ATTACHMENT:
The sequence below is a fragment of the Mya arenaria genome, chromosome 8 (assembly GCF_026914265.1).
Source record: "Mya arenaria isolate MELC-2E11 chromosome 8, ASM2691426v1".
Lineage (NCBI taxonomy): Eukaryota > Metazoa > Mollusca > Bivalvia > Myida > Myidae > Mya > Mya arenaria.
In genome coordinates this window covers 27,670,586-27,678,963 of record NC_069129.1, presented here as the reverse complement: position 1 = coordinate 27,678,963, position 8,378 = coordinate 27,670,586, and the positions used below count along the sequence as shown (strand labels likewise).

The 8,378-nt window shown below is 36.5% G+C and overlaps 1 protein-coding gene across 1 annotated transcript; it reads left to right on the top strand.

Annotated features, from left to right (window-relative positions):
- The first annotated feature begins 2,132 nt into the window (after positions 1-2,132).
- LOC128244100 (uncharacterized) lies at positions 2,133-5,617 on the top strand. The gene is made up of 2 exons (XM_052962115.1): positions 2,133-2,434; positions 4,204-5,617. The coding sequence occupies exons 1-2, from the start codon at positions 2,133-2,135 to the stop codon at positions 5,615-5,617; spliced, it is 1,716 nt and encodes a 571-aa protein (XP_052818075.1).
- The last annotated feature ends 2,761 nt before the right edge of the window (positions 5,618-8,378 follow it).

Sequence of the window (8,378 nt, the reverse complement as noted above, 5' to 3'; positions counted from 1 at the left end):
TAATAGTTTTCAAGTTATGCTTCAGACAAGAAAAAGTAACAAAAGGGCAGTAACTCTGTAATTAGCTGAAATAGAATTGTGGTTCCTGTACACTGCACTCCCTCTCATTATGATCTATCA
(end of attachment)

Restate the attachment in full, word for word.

The sequence below is a fragment of the Mya arenaria genome, chromosome 8 (assembly GCF_026914265.1).
Source record: "Mya arenaria isolate MELC-2E11 chromosome 8, ASM2691426v1".
Lineage (NCBI taxonomy): Eukaryota > Metazoa > Mollusca > Bivalvia > Myida > Myidae > Mya > Mya arenaria.
In genome coordinates this window covers 27,670,586-27,678,963 of record NC_069129.1, presented here as the reverse complement: position 1 = coordinate 27,678,963, position 8,378 = coordinate 27,670,586, and the positions used below count along the sequence as shown (strand labels likewise).

The 8,378-nt window shown below is 36.5% G+C and overlaps 1 protein-coding gene across 1 annotated transcript; it reads left to right on the top strand.

Annotated features, from left to right (window-relative positions):
- The first annotated feature begins 2,132 nt into the window (after positions 1-2,132).
- LOC128244100 (uncharacterized) lies at positions 2,133-5,617 on the top strand. The gene is made up of 2 exons (XM_052962115.1): positions 2,133-2,434; positions 4,204-5,617. The coding sequence occupies exons 1-2, from the start codon at positions 2,133-2,135 to the stop codon at positions 5,615-5,617; spliced, it is 1,716 nt and encodes a 571-aa protein (XP_052818075.1).
- The last annotated feature ends 2,761 nt before the right edge of the window (positions 5,618-8,378 follow it).

Sequence of the window (8,378 nt, the reverse complement as noted above, 5' to 3'; positions counted from 1 at the left end):
TAATAGTTTTCAAGTTATGCTTCAGACAAGAAAAAGTAACAAAAGGGCAGTAACTCTGTAATTAGCTGAAATAGAATTGTGGTTCCTGTACACTGCACTCCCTCTCATTATGATCTATCA